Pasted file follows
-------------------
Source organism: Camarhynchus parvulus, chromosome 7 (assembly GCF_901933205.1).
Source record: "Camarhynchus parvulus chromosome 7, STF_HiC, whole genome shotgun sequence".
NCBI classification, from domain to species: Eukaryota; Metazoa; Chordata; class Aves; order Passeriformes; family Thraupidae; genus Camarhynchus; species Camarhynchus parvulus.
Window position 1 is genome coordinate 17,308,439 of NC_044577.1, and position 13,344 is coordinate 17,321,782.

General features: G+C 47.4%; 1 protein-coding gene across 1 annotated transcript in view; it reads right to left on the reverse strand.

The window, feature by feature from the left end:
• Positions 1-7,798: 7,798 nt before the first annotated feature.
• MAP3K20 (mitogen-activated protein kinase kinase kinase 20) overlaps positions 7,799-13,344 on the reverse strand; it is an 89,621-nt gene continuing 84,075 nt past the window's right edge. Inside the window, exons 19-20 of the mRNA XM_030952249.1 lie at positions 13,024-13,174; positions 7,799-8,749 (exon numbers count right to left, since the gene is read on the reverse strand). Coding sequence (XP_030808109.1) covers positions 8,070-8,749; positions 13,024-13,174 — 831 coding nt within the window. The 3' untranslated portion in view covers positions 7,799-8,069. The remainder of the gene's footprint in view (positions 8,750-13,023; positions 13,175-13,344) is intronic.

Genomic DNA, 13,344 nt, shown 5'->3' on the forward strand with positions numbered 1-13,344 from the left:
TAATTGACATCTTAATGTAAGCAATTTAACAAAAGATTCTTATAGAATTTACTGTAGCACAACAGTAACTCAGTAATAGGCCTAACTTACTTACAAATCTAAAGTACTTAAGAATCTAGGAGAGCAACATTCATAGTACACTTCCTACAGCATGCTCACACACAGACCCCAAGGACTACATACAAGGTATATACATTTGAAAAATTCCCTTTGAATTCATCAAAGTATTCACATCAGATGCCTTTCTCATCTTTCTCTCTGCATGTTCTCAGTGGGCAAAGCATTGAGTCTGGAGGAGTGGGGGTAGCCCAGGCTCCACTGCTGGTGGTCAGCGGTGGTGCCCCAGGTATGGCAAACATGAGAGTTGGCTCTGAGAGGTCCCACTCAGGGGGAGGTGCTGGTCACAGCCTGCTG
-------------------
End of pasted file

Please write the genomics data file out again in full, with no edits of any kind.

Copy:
Source organism: Camarhynchus parvulus, chromosome 7 (assembly GCF_901933205.1).
Source record: "Camarhynchus parvulus chromosome 7, STF_HiC, whole genome shotgun sequence".
NCBI classification, from domain to species: Eukaryota; Metazoa; Chordata; class Aves; order Passeriformes; family Thraupidae; genus Camarhynchus; species Camarhynchus parvulus.
Window position 1 is genome coordinate 17,308,439 of NC_044577.1, and position 13,344 is coordinate 17,321,782.

General features: G+C 47.4%; 1 protein-coding gene across 1 annotated transcript in view; it reads right to left on the reverse strand.

The window, feature by feature from the left end:
• Positions 1-7,798: 7,798 nt before the first annotated feature.
• MAP3K20 (mitogen-activated protein kinase kinase kinase 20) overlaps positions 7,799-13,344 on the reverse strand; it is an 89,621-nt gene continuing 84,075 nt past the window's right edge. Inside the window, exons 19-20 of the mRNA XM_030952249.1 lie at positions 13,024-13,174; positions 7,799-8,749 (exon numbers count right to left, since the gene is read on the reverse strand). Coding sequence (XP_030808109.1) covers positions 8,070-8,749; positions 13,024-13,174 — 831 coding nt within the window. The 3' untranslated portion in view covers positions 7,799-8,069. The remainder of the gene's footprint in view (positions 8,750-13,023; positions 13,175-13,344) is intronic.

Genomic DNA, 13,344 nt, shown 5'->3' on the forward strand with positions numbered 1-13,344 from the left:
TAATTGACATCTTAATGTAAGCAATTTAACAAAAGATTCTTATAGAATTTACTGTAGCACAACAGTAACTCAGTAATAGGCCTAACTTACTTACAAATCTAAAGTACTTAAGAATCTAGGAGAGCAACATTCATAGTACACTTCCTACAGCATGCTCACACACAGACCCCAAGGACTACATACAAGGTATATACATTTGAAAAATTCCCTTTGAATTCATCAAAGTATTCACATCAGATGCCTTTCTCATCTTTCTCTCTGCATGTTCTCAGTGGGCAAAGCATTGAGTCTGGAGGAGTGGGGGTAGCCCAGGCTCCACTGCTGGTGGTCAGCGGTGGTGCCCCAGGTATGGCAAACATGAGAGTTGGCTCTGAGAGGTCCCACTCAGGGGGAGGTGCTGGTCACAGCCTGCTG